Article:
Works Dedicated to Clara Schumann

Pianist and composer Clara Schumann was one of the most influential musicians of her generation. One of the ways we can measure that influence is by looking at the many works that were dedicated to her by her colleagues.

Clara Wieck Schumann

Clara Schumann

Going chronologically, here are the fascinating stories behind pieces that were dedicated to Clara Schumann:

Robert Schumann: Symphony No.4, Op.120 (Original Version) (1841)

Collage of Robert and Clara Schumann

Robert and Clara Schumann

After a rocky courtship sullied by the interference of Clara’s father, Robert and Clara Schumann were married in September 1840, the day before her twenty-first birthday. The following year, Robert wrote his fourth symphony and dedicated it to Clara. A decade later, he revised the score and dedicated that version to their mutual friend, violinist Joseph Joachim. This later one is the version that we know today.

Later in life, Clara got into a famous argument with Johannes Brahms over this symphony. She preferred the later version, while, ironically, Brahms preferred the earlier one that had been dedicated to her!

The two even issued dueling versions of the score. In 1882, Clara authorized the publication of the later version, going so far as to claim that the earlier version had not been fully orchestrated. Then in 1892, Brahms published that earlier version, over Clara’s objections. Luckily nowadays it’s easy to hear and enjoy both.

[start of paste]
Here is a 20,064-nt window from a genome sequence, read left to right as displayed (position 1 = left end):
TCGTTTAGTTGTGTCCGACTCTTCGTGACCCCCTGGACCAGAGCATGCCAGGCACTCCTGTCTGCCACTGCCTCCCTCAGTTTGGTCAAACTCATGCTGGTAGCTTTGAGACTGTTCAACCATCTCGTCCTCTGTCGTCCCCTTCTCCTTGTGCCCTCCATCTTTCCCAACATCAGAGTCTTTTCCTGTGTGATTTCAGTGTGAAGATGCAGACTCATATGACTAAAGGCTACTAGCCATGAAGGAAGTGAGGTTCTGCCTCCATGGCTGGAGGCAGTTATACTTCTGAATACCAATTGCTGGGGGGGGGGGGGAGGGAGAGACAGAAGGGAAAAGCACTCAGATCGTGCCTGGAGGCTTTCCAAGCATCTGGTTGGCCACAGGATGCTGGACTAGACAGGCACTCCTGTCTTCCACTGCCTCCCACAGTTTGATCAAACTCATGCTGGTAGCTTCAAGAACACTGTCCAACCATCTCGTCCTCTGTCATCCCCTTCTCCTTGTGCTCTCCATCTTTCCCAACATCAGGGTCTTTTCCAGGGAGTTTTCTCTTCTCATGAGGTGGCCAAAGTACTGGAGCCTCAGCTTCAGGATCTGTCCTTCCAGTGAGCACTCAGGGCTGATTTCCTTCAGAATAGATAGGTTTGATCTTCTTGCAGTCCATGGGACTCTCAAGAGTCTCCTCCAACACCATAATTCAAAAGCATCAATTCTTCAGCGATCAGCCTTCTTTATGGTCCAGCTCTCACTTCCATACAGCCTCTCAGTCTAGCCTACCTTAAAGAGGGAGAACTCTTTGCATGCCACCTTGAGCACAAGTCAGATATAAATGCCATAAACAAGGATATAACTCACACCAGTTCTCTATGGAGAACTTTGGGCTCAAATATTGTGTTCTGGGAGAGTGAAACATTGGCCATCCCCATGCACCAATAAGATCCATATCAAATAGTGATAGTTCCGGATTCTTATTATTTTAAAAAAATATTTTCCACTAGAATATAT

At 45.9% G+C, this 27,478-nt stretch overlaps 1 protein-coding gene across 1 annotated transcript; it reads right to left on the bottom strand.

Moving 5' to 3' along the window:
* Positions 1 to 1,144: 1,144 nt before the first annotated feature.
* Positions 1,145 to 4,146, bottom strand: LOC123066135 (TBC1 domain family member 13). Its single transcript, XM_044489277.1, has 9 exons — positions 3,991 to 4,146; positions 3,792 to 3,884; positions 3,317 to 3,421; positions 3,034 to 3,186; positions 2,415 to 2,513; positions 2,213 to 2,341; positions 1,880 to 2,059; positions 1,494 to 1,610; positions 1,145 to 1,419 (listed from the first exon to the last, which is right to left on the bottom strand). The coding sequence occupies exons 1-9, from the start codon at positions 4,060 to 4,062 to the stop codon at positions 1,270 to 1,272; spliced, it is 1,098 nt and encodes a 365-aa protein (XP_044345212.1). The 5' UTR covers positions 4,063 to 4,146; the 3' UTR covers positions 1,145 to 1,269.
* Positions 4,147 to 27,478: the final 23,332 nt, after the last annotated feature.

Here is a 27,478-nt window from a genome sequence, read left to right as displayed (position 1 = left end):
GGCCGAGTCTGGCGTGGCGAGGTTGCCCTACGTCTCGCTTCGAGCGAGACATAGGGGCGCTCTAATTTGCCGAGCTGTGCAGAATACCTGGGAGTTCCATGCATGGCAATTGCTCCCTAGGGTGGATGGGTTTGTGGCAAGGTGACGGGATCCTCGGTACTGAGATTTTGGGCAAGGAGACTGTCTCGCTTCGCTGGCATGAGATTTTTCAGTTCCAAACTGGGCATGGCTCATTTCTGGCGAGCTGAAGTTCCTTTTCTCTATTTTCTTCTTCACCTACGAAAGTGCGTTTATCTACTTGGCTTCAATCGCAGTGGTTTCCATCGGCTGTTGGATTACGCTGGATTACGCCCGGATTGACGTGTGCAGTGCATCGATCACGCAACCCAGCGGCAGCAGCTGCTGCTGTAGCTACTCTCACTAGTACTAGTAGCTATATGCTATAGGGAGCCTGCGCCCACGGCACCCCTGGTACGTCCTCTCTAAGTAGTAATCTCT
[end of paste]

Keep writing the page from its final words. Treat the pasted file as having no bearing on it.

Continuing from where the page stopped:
Felix Mendelssohn: Lieder ohne Worte, Op.62 (1844)

Composer Felix Mendelssohn

Felix Mendelssohn © U.S. Public Domain

In response to the Romantic Era’s obsession with songs and short lyrical instrumental pieces, Mendelssohn wrote no fewer than eight volumes of Lieder ohne Worte (“Songs Without Words”). He dedicated his fifth book of these songs, which became his op. 62, to Clara Schumann.

The Op. 62 contains six of Mendelssohn’s most delightful Songs Without Words. The wistful first is dreamy and melancholic. The second is a jaunty tune in 12/8 time. The third is a bold, dramatic funeral march. The fourth is a simple and charming country dance just under two minutes in length. The fifth is a romantic Venetian boat song. The sixth is one of the most famous Song Without Words of all: the Spring Song, which has been heard on countless classical music compilation discs.

Felix Mendelssohn: Lieder ohne Worte (Songs without Words), Book 5, Op. 62 (Daniel Barenboim, piano)

Franz Liszt: Grandes études de Paganini, S.141 (1851)

Portrait of Franz Liszt, 1832

Portrait of Franz Liszt, 1832

Clara Schumann had famously mixed feelings about Liszt’s brand of showmanship. She deeply respected his virtuosity, but her personal aesthetic tastes were very different from his, and much more understated. She was also intimidated: “Ever since I heard and saw Liszt’s bravura, I feel like a beginner,” she confessed to Robert in a letter in 1838.

It’s amusing, then, that Liszt dedicated his famous Grandes études de Paganini, which are ultra-virtuosic piano transcriptions of ultra-virtuosic violin pieces, to her: true evidence of the high regard that he held her in. Clara may have fretted about her technical abilities in comparison to Liszt’s, but he clearly felt she could hold her own!

This set of etudes includes the famous La Campanella transcription for piano, whose popularity has arguably outpaced Paganini’s original.

Franz Liszt: Grandes Etudes de Paganini, S141/R3b (Daniil Trifonov, piano)

Johannes Brahms: Variations on a Theme by Robert Schumann, Op.9 (1854)

August Weger: Bildnis von J. Brahms, 1960 (Staats- und Universitätsbibliothek Hamburg Carl von Ossietzky)

August Weger: Bildnis von J. Brahms, 1960 (Staats- und Universitätsbibliothek Hamburg Carl von Ossietzky)